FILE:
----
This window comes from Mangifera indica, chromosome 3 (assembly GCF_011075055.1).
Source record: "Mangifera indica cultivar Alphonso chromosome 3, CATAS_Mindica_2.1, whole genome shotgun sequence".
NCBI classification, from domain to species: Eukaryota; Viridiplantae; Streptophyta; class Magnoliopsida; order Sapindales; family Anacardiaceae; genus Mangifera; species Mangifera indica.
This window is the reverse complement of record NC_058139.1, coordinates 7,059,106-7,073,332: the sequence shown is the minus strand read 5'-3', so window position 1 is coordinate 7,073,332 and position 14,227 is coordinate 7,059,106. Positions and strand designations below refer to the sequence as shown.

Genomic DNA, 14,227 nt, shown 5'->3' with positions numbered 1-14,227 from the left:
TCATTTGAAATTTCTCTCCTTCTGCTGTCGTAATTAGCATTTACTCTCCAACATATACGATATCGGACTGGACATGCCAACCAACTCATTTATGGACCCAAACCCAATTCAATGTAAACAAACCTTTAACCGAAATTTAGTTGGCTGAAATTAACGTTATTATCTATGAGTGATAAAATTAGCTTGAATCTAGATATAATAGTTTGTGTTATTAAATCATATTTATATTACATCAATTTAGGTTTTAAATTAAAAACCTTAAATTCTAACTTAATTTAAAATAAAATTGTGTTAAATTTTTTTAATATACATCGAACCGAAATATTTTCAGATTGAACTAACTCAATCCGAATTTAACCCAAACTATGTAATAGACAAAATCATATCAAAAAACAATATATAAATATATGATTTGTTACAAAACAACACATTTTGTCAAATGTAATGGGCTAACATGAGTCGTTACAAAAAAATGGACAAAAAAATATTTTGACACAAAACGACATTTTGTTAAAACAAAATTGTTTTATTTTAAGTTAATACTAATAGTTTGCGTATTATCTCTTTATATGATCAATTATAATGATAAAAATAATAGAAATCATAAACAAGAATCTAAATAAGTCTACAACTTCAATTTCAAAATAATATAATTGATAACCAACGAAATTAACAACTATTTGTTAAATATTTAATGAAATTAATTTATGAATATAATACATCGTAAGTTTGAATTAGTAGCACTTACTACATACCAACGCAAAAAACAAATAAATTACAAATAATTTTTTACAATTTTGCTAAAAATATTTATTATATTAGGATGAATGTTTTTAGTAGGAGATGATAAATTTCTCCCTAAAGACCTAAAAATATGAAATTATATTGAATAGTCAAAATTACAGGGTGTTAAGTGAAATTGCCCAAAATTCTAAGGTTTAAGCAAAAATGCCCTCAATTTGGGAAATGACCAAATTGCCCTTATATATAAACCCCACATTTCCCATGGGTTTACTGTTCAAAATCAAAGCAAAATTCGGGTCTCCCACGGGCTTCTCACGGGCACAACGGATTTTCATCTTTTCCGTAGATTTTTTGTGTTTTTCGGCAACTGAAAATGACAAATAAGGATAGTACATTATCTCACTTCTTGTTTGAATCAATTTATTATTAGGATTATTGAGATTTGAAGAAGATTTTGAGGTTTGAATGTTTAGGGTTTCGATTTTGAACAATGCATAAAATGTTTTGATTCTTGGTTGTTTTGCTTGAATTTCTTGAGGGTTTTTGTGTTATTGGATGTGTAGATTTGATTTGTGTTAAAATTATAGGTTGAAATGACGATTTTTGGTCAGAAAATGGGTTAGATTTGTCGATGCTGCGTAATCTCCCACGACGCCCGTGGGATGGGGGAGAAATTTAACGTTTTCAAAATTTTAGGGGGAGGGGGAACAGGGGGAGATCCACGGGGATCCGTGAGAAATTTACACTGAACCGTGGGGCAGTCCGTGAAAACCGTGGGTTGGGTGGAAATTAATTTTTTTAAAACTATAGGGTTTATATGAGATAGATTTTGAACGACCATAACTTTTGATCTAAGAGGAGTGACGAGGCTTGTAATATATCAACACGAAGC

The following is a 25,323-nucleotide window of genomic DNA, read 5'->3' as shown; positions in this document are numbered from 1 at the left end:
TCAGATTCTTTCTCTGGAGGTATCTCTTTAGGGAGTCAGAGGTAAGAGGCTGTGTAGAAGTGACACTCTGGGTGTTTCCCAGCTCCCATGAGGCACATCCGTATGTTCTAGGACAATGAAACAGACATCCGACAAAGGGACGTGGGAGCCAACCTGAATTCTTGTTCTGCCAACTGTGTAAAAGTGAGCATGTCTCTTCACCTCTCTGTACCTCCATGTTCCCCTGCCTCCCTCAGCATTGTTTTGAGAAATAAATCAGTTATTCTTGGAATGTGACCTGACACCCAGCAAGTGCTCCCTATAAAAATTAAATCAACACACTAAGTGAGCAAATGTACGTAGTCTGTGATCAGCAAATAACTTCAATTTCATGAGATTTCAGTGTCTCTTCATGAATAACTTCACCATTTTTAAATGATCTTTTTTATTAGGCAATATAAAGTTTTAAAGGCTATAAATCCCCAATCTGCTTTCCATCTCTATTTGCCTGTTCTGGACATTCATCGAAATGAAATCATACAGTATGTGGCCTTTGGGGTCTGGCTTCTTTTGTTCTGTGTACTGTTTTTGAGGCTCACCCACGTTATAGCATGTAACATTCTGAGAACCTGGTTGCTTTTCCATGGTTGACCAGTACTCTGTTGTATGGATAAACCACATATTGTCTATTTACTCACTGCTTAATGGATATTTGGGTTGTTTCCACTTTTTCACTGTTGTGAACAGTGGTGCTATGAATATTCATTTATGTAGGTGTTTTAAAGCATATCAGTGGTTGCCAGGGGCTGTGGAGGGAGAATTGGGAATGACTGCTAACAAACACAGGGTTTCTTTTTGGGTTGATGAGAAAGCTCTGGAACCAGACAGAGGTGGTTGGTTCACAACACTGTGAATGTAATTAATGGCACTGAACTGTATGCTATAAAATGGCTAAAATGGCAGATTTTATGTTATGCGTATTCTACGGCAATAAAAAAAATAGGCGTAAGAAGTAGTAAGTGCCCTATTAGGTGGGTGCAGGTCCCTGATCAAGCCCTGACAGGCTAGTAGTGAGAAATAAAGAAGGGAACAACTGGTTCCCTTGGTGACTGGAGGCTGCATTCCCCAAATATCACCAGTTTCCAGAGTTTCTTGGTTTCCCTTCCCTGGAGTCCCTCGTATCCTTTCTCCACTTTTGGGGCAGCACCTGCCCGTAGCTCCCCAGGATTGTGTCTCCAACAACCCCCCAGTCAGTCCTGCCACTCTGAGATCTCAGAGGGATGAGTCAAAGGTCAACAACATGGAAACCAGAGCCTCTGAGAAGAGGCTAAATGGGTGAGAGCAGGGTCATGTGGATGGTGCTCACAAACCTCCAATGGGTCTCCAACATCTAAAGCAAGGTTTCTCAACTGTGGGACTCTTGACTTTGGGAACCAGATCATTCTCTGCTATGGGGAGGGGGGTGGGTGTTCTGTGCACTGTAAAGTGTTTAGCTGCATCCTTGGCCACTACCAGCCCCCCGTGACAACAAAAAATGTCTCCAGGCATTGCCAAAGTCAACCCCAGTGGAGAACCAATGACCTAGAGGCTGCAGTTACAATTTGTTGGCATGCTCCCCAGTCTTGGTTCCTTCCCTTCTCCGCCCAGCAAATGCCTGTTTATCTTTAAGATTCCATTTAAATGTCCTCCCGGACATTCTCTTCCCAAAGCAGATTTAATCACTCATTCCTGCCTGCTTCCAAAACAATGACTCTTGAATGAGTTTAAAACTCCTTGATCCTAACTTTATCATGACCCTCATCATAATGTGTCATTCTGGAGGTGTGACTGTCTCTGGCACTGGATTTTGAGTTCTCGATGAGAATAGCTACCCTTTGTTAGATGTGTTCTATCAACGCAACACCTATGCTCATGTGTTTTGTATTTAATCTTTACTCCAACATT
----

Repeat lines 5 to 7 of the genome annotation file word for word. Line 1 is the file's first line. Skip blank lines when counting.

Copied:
Genomic DNA, 14,227 nt, shown 5'->3' with positions numbered 1-14,227 from the left:
TCATTTGAAATTTCTCTCCTTCTGCTGTCGTAATTAGCATTTACTCTCCAACATATACGATATCGGACTGGACATGCCAACCAACTCATTTATGGACCCAAACCCAATTCAATGTAAACAAACCTTTAACCGAAATTTAGTTGGCTGAAATTAACGTTATTATCTATGAGTGATAAAATTAGCTTGAATCTAGATATAATAGTTTGTGTTATTAAATCATATTTATATTACATCAATTTAGGTTTTAAATTAAAAACCTTAAATTCTAACTTAATTTAAAATAAAATTGTGTTAAATTTTTTTAATATACATCGAACCGAAATATTTTCAGATTGAACTAACTCAATCCGAATTTAACCCAAACTATGTAATAGACAAAATCATATCAAAAAACAATATATAAATATATGATTTGTTACAAAACAACACATTTTGTCAAATGTAATGGGCTAACATGAGTCGTTACAAAAAAATGGACAAAAAAATATTTTGACACAAAACGACATTTTGTTAAAACAAAATTGTTTTATTTTAAGTTAATACTAATAGTTTGCGTATTATCTCTTTATATGATCAATTATAATGATAAAAATAATAGAAATCATAAACAAGAATCTAAATAAGTCTACAACTTCAATTTCAAAATAATATAATTGATAACCAACGAAATTAACAACTATTTGTTAAATATTTAATGAAATTAATTTATGAATATAATACATCGTAAGTTTGAATTAGTAGCACTTACTACATACCAACGCAAAAAACAAATAAATTACAAATAATTTTTTACAATTTTGCTAAAAATATTTATTATATTAGGATGAATGTTTTTAGTAGGAGATGATAAATTTCTCCCTAAAGACCTAAAAATATGAAATTATATTGAATAGTCAAAATTACAGGGTGTTAAGTGAAATTGCCCAAAATTCTAAGGTTTAAGCAAAAATGCCCTCAATTTGGGAAATGACCAAATTGCCCTTATATATAAACCCCACATTTCCCATGGGTTTACTGTTCAAAATCAAAGCAAAATTCGGGTCTCCCACGGGCTTCTCACGGGCACAACGGATTTTCATCTTTTCCGTAGATTTTTTGTGTTTTTCGGCAACTGAAAATGACAAATAAGGATAGTACATTATCTCACTTCTTGTTTGAATCAATTTATTATTAGGATTATTGAGATTTGAAGAAGATTTTGAGGTTTGAATGTTTAGGGTTTCGATTTTGAACAATGCATAAAATGTTTTGATTCTTGGTTGTTTTGCTTGAATTTCTTGAGGGTTTTTGTGTTATTGGATGTGTAGATTTGATTTGTGTTAAAATTATAGGTTGAAATGACGATTTTTGGTCAGAAAATGGGTTAGATTTGTCGATGCTGCGTAATCTCCCACGACGCCCGTGGGATGGGGGAGAAATTTAACGTTTTCAAAATTTTAGGGGGAGGGGGAACAGGGGGAGATCCACGGGGATCCGTGAGAAATTTACACTGAACCGTGGGGCAGTCCGTGAAAACCGTGGGTTGGGTGGAAATTAATTTTTTTAAAACTATAGGGTTTATATGAGATAGATTTTGAACGACCATAACTTTTGATCTAAGAGGAGTGACGAGGCTTGTAATATATCAACACGAAGC

The following is a 25,323-nucleotide window of genomic DNA, read 5'->3' as shown; positions in this document are numbered from 1 at the left end: